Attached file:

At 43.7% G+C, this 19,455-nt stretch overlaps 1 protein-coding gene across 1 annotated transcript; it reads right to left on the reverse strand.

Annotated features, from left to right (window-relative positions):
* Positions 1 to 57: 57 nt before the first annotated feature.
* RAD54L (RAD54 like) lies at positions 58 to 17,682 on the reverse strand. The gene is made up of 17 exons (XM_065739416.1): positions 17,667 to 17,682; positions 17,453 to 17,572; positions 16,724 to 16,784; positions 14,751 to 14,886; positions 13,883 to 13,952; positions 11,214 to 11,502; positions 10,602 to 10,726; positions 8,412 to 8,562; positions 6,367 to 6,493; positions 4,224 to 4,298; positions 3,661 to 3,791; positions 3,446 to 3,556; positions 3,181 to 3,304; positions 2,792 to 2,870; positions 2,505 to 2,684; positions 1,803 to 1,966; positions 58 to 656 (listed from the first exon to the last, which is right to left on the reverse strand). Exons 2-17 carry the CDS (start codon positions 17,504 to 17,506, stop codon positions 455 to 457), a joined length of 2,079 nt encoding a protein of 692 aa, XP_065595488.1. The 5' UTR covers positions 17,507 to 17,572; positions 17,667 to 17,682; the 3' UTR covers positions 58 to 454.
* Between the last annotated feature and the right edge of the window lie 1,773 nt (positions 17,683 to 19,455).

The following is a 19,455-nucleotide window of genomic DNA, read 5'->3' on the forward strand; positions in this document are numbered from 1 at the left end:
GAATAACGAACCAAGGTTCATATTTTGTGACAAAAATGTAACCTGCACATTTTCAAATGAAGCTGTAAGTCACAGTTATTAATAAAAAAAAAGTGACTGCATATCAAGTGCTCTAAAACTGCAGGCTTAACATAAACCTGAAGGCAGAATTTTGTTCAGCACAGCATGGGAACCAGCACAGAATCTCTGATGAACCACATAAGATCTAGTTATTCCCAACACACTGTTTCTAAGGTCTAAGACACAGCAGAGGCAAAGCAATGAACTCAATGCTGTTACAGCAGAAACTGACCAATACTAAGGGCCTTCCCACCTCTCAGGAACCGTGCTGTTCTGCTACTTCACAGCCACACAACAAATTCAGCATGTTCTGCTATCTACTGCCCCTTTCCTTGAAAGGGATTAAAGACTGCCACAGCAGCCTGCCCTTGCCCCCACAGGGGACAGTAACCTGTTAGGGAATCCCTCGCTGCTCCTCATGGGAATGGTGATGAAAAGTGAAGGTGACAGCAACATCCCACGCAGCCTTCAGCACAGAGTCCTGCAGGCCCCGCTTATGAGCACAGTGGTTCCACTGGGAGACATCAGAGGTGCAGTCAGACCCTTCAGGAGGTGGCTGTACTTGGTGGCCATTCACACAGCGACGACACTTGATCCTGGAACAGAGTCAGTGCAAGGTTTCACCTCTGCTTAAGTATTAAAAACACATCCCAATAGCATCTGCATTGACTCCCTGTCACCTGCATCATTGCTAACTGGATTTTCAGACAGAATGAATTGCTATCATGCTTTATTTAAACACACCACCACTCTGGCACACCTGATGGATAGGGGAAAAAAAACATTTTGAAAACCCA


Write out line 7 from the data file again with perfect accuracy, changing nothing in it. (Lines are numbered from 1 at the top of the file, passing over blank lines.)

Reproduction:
GAATAACGAACCAAGGTTCATATTTTGTGACAAAAATGTAACCTGCACATTTTCAAATGAAGCTGTAAGTCACAGTTATTAATAAAAAAAAAGTGACTGCATATCAAGTGCTCTAAAACTGCAGGCTTAACATAAACCTGAAGGCAGAATTTTGTTCAGCACAGCATGGGAACCAGCACAGAATCTCTGATGAACCACATAAGATCTAGTTATTCCCAACACACTGTTTCTAAGGTCTAAGACACAGCAGAGGCAAAGCAATGAACTCAATGCTGTTACAGCAGAAACTGACCAATACTAAGGGCCTTCCCACCTCTCAGGAACCGTGCTGTTCTGCTACTTCACAGCCACACAACAAATTCAGCATGTTCTGCTATCTACTGCCCCTTTCCTTGAAAGGGATTAAAGACTGCCACAGCAGCCTGCCCTTGCCCCCACAGGGGACAGTAACCTGTTAGGGAATCCCTCGCTGCTCCTCATGGGAATGGTGATGAAAAGTGAAGGTGACAGCAACATCCCACGCAGCCTTCAGCACAGAGTCCTGCAGGCCCCGCTTATGAGCACAGTGGTTCCACTGGGAGACATCAGAGGTGCAGTCAGACCCTTCAGGAGGTGGCTGTACTTGGTGGCCATTCACACAGCGACGACACTTGATCCTGGAACAGAGTCAGTGCAAGGTTTCACCTCTGCTTAAGTATTAAAAACACATCCCAATAGCATCTGCATTGACTCCCTGTCACCTGCATCATTGCTAACTGGATTTTCAGACAGAATGAATTGCTATCATGCTTTATTTAAACACACCACCACTCTGGCACACCTGATGGATAGGGGAAAAAAAACATTTTGAAAACCCA